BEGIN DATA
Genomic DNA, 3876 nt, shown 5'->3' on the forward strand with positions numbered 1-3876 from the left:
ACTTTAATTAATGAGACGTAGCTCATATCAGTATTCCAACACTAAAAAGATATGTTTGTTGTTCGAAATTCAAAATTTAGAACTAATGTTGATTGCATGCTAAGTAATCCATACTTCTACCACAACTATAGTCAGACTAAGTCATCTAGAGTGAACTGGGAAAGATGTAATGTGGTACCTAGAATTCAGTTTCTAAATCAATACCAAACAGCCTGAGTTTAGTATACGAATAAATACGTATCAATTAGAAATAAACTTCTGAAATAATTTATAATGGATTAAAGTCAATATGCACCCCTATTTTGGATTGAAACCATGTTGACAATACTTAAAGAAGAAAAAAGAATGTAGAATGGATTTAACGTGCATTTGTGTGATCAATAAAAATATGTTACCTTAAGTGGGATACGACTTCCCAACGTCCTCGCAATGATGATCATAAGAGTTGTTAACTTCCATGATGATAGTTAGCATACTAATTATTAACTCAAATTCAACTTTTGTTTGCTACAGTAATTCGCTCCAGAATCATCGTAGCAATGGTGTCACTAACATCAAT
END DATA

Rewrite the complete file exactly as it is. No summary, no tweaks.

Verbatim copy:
Genomic DNA, 3876 nt, shown 5'->3' on the forward strand with positions numbered 1-3876 from the left:
ACTTTAATTAATGAGACGTAGCTCATATCAGTATTCCAACACTAAAAAGATATGTTTGTTGTTCGAAATTCAAAATTTAGAACTAATGTTGATTGCATGCTAAGTAATCCATACTTCTACCACAACTATAGTCAGACTAAGTCATCTAGAGTGAACTGGGAAAGATGTAATGTGGTACCTAGAATTCAGTTTCTAAATCAATACCAAACAGCCTGAGTTTAGTATACGAATAAATACGTATCAATTAGAAATAAACTTCTGAAATAATTTATAATGGATTAAAGTCAATATGCACCCCTATTTTGGATTGAAACCATGTTGACAATACTTAAAGAAGAAAAAAGAATGTAGAATGGATTTAACGTGCATTTGTGTGATCAATAAAAATATGTTACCTTAAGTGGGATACGACTTCCCAACGTCCTCGCAATGATGATCATAAGAGTTGTTAACTTCCATGATGATAGTTAGCATACTAATTATTAACTCAAATTCAACTTTTGTTTGCTACAGTAATTCGCTCCAGAATCATCGTAGCAATGGTGTCACTAACATCAAT